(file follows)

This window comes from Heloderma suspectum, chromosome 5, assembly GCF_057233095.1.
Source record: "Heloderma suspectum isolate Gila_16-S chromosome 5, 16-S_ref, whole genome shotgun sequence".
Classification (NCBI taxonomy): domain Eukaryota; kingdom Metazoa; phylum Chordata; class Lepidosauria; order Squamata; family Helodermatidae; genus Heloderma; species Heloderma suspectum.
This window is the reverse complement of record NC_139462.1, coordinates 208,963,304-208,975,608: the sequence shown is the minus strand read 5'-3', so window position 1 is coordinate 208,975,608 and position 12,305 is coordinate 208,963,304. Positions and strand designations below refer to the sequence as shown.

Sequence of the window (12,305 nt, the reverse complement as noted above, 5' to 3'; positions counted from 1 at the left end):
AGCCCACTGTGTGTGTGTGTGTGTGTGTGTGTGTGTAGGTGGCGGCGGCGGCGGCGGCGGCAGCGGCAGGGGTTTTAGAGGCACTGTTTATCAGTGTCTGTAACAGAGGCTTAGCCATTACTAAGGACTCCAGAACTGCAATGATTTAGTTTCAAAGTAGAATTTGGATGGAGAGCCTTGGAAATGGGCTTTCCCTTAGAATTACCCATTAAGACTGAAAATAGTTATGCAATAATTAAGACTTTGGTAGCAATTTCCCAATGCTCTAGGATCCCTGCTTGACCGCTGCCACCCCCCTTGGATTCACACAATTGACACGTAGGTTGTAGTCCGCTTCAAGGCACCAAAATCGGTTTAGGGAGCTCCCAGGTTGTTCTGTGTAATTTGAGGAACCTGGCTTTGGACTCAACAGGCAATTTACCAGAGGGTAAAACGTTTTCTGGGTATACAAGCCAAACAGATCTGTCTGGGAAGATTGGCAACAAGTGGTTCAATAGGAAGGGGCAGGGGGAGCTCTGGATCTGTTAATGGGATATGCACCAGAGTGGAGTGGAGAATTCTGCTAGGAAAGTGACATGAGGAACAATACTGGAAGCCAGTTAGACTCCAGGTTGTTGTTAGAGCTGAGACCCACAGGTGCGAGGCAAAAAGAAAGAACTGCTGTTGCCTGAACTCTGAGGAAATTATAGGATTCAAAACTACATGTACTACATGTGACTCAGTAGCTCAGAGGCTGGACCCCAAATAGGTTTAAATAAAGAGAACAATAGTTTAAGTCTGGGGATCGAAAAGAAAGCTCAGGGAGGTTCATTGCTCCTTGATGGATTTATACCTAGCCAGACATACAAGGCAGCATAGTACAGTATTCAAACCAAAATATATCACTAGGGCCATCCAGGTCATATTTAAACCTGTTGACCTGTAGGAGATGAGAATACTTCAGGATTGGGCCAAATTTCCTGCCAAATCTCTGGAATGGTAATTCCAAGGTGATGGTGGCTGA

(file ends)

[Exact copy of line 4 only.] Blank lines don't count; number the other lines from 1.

This window is the reverse complement of record NC_139462.1, coordinates 208,963,304-208,975,608: the sequence shown is the minus strand read 5'-3', so window position 1 is coordinate 208,975,608 and position 12,305 is coordinate 208,963,304. Positions and strand designations below refer to the sequence as shown.